I never wanted to talk to you. In fact, if possible I never want to hear your name ever again. Not in the campaign for awareness, not from the mouths of my relatives and friends, not from that MCR song that Twenty One Pilots covered, not even from myself.
Yet I write to you because you flipped my whole life upside. You took away someone I loved so much that even now as I am penning this letter to you I can see her smile between my eyelids. I still and perhaps will forever miss her because she missed so much of my moments. Three years ago, you possessed her in the ghostly form of “Third stage nose cancer,” and somehow every exorcism we tried couldn’t get rid of this poltergeist. You created havoc in the holy temples of my mother, numbed her soul with the fruits of medicine, and slowly she morphed into someone we couldn’t recognize.
The hands that once guided me now needed guidance to the lavatory. The mouth that used to sprout wisdom to me now needed help handing offerings and sacrifices to her slowly abandoned sanctuary. And on that day when her eyes could no longer see light, I guiltily admitted that I felt relieved both for her and me because you no longer can torment her from the inside while we were lifted of the heavy weight we could not carry.
Cancer, you bring out the best and the worst of people. I find it scary that I wish she was gone because I cannot afford to see her fight a losing battle and slowly crumble and deteriorate into a broken shadow of what she used to be. Yet because of you, I have learned to appreciate every waking moment with her. I didn’t want any memories of her tainted with regrets and sorrow. I don’t remember our last conversation, but I remember when you took her into your sickly embrace. 8.00 a.m, the 23rd of July, 2015. The funeral was a blur, a whirlwind of people and condolences I didn’t need but I had to endure. Now as I write to you, I can see the tears of her sisters, the tears of her mother, mingled amongst the rest of the memories I do not want to recall.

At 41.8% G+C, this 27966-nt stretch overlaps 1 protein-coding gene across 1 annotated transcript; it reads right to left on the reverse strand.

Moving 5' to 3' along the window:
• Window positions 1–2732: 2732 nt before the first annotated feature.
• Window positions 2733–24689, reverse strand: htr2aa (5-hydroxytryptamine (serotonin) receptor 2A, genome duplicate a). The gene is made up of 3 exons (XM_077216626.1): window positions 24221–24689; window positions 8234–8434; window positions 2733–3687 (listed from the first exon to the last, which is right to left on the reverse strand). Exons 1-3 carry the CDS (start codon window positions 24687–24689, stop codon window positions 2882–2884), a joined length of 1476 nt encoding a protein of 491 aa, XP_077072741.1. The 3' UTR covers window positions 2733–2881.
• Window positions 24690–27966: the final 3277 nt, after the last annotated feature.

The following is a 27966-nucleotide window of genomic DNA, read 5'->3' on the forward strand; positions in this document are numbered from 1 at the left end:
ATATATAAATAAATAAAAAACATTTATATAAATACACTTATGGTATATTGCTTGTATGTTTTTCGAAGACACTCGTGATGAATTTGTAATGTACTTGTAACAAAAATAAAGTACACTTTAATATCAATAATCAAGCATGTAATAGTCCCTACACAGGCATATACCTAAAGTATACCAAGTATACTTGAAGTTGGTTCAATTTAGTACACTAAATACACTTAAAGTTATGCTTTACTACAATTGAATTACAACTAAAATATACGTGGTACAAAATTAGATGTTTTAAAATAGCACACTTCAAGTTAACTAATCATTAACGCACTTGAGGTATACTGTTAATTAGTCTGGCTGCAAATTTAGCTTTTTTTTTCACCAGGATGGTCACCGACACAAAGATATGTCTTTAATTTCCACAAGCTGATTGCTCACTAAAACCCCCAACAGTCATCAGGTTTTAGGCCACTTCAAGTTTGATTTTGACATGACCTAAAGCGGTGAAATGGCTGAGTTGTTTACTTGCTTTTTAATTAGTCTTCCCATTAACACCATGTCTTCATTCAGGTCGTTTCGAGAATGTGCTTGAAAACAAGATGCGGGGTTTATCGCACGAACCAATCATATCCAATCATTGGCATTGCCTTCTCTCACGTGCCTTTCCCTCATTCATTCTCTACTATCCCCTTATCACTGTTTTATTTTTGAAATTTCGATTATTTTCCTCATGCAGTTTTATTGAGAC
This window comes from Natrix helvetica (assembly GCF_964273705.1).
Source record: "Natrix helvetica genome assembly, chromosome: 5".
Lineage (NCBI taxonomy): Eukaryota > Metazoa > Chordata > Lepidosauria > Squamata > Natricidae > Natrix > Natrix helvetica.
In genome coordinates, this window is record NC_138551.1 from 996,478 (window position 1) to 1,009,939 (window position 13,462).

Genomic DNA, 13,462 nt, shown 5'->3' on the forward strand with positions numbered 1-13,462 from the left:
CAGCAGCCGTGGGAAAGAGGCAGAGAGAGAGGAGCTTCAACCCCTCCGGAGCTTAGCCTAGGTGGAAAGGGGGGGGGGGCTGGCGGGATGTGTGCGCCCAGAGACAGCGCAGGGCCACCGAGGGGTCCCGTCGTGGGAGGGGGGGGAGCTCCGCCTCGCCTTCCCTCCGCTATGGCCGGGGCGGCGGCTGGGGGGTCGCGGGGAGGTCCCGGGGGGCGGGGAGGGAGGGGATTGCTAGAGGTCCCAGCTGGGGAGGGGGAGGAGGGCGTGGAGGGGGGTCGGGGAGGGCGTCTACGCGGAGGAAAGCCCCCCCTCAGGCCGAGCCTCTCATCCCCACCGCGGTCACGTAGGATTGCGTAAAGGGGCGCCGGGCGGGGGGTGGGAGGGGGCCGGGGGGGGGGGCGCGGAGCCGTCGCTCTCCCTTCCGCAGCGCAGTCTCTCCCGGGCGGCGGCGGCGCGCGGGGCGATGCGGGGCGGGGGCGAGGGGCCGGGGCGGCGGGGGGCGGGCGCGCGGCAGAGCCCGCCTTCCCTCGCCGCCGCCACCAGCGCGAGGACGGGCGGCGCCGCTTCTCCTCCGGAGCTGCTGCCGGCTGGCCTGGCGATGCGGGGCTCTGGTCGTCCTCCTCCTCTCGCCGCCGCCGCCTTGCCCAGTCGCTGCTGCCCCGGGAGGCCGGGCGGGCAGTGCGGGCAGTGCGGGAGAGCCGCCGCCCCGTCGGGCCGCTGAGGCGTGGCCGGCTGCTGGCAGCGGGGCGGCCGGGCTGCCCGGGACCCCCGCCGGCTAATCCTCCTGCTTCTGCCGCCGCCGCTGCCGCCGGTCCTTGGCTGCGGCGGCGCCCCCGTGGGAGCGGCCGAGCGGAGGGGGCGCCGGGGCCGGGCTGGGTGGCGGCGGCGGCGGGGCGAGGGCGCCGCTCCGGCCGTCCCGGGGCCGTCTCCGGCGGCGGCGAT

So, Cancer, I write to you because I fear that someday you might inhibit my body too. I have seen you take my mother, now my aunt. You slithered like a serpent from the breast to the ovaries of my aunts, and I am so afraid. I do not know how to end this letter, so I will just bade you goodbye, for now.
Kira, a girl you have changed.